Fresh-picked beets and cherry tomatoes from GrandView’s farm star in a salad drizzled with lemon-thyme vinaigrette, and dolloped with goat cheese and pistachio crumble ($14).
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The restaurant’s warmly elegant dining room.
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Proprietor Maurice Carrubba doesn’t mind getting his hands dirty on the farm, especially when it comes to feeding the adorable herd of goats.
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The 32-ounce dry-aged Angus tomahawk steak—with kale, summer squash, heirloom tomatoes and mozzarella di bufala—is offered as a meal for two ($85).
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When longtime Peninsula restaurateur and caterer Maurice Carrubba first heard about an old restaurant for sale atop Santa Clara County’s Mount Hamilton, reachable only by a serpentine road built with more curves than a Kardashian, it took his breath away—in more ways than one. “I’m scared of heights, but I took a risk and drove up here,” he says, recounting how he clutched his steering wheel like there was no tomorrow to reach this spot 1,500 feet above the valley. “I just fell in love with the place. There is no place like this with this view.”
Indeed, few places possess such a bird’s-eye panorama of the entire valley, including Lake Cunningham and the San Francisco Bay, aglow in the evenings with glittering city lights as far as one can see. Fewer still boast what Carrubba is creating. After purchasing that circa-1884 mountaintop restaurant known as the GrandView in 2014, which had been owned by the Ciciarelli family for more than 50 years, he spent six months remodeling it. The result is an Italian steakhouse with an air of old Hollywood glamour replete with framed Marilyn Monroe and Dean Martin photos in the bar, and sharp-vested, bow-tied waiters in the 120-seat dining room and on the 70-seat patio.
He followed that up last year with the purchase of the 50-acre cattle farm across the road. After clearing rocks and mile-high weeds, he set about creating an organic, solar-powered farm that will eventually supply the majority of ingredients for the GrandView, as well as his other establishments, including the San Benito Ale House in Half Moon Bay, Osteria in Palo Alto and seven Cafe Vie venues at Stanford Hospital and its clinics. Even bolder plans are in the works: Carrubba’s ultimate goal is to turn the property into a bona fide community gathering spot, complete with its own farmers market, pumpkin patch, homegrown Christmas tree lot, seasonal farm dinners, school group tours and pony rides.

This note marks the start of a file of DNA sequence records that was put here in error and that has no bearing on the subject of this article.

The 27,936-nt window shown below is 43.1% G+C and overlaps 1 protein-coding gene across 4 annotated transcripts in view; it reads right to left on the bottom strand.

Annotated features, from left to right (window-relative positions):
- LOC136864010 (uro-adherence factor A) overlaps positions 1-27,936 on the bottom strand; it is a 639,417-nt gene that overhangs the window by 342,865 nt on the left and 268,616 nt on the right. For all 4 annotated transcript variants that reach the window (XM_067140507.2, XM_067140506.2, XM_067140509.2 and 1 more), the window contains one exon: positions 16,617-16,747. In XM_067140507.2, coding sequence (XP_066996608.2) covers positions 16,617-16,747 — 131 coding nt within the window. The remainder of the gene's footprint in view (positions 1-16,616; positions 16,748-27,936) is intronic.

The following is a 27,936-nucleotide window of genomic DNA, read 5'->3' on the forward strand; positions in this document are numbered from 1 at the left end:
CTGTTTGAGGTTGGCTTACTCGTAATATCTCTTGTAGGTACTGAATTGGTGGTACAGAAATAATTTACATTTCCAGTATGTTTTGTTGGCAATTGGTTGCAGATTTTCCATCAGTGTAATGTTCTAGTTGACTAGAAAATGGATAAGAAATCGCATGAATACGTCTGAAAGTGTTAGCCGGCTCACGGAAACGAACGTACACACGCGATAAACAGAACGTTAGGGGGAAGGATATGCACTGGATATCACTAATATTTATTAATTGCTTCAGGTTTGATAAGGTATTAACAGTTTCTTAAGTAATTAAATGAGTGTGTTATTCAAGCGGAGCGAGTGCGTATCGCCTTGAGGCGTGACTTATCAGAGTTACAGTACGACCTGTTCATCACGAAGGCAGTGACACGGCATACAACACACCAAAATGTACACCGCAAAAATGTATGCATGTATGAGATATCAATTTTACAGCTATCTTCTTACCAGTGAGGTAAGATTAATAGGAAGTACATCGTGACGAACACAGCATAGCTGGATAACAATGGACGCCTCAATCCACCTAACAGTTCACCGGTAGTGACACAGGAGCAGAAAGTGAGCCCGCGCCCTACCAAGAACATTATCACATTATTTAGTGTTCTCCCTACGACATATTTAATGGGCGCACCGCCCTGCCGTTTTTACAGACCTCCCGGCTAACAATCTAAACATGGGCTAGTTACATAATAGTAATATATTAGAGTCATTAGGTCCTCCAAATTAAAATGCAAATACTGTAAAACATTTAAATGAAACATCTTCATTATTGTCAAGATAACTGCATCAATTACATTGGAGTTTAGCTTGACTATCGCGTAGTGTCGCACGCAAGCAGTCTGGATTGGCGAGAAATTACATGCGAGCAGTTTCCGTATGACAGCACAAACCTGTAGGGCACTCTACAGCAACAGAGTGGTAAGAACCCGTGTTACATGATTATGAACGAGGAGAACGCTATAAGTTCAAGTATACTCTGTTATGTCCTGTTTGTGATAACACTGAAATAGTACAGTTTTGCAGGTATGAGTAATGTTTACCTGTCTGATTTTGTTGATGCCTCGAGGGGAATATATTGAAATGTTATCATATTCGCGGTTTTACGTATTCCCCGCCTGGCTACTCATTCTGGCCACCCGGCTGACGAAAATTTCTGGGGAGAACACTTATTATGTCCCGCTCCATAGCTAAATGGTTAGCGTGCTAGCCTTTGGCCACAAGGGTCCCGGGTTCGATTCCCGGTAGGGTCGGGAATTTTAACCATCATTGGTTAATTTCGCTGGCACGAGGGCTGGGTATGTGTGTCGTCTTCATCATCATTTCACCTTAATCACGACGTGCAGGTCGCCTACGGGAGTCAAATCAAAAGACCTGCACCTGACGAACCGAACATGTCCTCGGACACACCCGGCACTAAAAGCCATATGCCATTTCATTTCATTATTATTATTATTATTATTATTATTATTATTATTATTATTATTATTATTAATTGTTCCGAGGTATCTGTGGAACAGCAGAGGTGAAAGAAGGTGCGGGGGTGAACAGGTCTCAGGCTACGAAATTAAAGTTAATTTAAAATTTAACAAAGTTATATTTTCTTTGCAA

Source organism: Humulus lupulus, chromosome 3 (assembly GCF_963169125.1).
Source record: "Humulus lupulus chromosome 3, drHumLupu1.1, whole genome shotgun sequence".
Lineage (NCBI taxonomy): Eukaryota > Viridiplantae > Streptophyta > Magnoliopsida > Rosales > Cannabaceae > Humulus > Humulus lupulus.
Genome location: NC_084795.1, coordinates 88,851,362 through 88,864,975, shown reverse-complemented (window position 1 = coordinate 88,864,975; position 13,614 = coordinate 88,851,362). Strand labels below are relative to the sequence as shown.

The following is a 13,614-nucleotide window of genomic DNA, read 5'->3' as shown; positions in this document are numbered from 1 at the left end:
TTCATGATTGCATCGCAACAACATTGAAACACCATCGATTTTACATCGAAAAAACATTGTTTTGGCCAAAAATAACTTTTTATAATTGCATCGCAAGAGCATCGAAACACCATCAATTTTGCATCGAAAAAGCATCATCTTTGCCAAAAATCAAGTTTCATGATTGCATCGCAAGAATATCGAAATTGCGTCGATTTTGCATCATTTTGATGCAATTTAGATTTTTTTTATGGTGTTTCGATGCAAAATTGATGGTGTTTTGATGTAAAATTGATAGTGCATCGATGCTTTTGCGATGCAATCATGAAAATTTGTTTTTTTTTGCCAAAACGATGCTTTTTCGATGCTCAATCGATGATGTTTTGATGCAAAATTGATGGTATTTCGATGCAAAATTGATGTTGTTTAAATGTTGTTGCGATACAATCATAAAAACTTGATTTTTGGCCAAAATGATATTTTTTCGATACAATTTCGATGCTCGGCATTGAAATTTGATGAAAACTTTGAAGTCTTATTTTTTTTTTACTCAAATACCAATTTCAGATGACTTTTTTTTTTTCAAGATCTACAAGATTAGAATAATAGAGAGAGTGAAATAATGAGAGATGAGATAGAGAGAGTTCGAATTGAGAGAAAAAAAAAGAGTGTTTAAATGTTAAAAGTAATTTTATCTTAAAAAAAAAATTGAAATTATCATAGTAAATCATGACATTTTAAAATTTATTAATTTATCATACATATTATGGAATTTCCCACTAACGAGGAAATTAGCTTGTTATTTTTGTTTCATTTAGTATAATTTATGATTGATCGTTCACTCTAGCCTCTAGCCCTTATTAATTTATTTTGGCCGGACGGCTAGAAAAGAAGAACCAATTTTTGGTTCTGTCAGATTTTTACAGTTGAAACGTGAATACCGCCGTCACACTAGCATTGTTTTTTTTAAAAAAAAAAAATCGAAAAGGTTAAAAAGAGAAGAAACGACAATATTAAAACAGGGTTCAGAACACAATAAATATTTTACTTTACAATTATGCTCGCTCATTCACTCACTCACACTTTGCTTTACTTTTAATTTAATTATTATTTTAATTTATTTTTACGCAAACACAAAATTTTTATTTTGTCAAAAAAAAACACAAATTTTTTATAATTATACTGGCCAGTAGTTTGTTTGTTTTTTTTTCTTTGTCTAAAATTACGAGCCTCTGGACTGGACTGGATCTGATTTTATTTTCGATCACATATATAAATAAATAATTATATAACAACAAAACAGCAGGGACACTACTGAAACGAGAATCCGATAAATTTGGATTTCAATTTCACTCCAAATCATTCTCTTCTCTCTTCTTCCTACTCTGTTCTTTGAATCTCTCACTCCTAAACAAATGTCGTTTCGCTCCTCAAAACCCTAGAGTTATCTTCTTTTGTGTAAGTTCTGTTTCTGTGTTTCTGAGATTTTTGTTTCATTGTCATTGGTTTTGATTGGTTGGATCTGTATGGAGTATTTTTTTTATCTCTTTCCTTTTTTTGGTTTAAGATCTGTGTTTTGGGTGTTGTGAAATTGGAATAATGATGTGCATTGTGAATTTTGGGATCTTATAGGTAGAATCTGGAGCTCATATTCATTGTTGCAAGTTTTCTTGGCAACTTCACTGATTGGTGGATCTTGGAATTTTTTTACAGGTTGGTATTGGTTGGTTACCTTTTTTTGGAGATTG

“To be able to grow our own beef and vegetables, and to be able to make our own cheese—in Silicon Valley—I get joy in sharing it all with people who miss this area being farms and orchards,” says Carrubba, who grew up in Sicily with an extended family that farmed and operated restaurants. This summer, the farm celebrated its first harvest. The native soil, irrigated by its own artesian well, has been planted with an abundance of more than 100 apricot, peach, apple, pear, fig and citrus trees, as well as Spanish olive ones for garnishing the GrandView martinis. Amid scarecrows adorned with baseball caps and straw hats sit rows of tomatoes, peppers, kale, raspberries, blackberries, Italian occhio nerore green beans and blueberry grapes that taste of blueberry pie. Everything is grown from non-GMO heirloom seeds. “People just say how heartwarming it is to see all of this when they visit,” says Danielle Suarez; she and her husband, Nabor, are the farmers who manage GrandView Farms. There are also 30 goats, whose milk will be used for making cheese; and 30 laying hens, whose eggs are featured on the farm menu in deviled eggs made fanciful with saffron aioli, crisp prosciutto and truffle oil.
Each night, Executive Chef Miguel Velasquez oversees the expansive main menu, which includes sides that incorporate the farm’s produce, while Chef de Cuisine Max Beaudreau, who works the farm, creates the more concise farm menu that’s also offered. Those specials are designed to make the most of the farm’s wealth, such as just-picked donut peaches stuffed with burrata and crispy prosciutto di Parma ($14), and housemade spaghetti lobster carbonara enlivened with the farm’s sugar snap peas ($32). The bar program has already gotten into the act too, serving a popular Lavender Collins ($12) muddled with two types of lavender grown here. What Carrubba is most excited to see on the farm menu, though, is the Mount Hamilton rib-eye ($49) and slow-braised beef cheeks ($28), both from the farm’s grass-fed herd of Angus.
A lot of regulars who have come back to check out the place do double-takes when they see how it’s been rejuvenated, including Carrubba’s wife and in-laws, who coincidentally all had their proms here way back when. Long a popular place for date night, the restaurant has had 100 proposals since Carrubba took it over, including couples who have gone on to hold their weddings here. With no investors, Carrubba sank “a few million” into the restaurant and farm, which he owns with his older brother, Giuseppe, who operates Osteria. Yet Carrubba calls it his best investment yet. “I’m broke, but I’m happy,” he says with a smile. “And I like heights now.”
15005 Mount Hamilton Road, San Jose, 408.251.8909
Dinner: Wed.–Sun., 5 p.m.–10 p.m.; bar, Wed.–Sun., 3 p.m.–10 p.m.
Appetizers: $12.50–$149.50; salads: $10.50–$12.50.
Pastas: $21.50–$35.50; entrees: $21.50–$49.50; sides: $7; desserts: $10.
Originally published in the September issue of Silicon Valley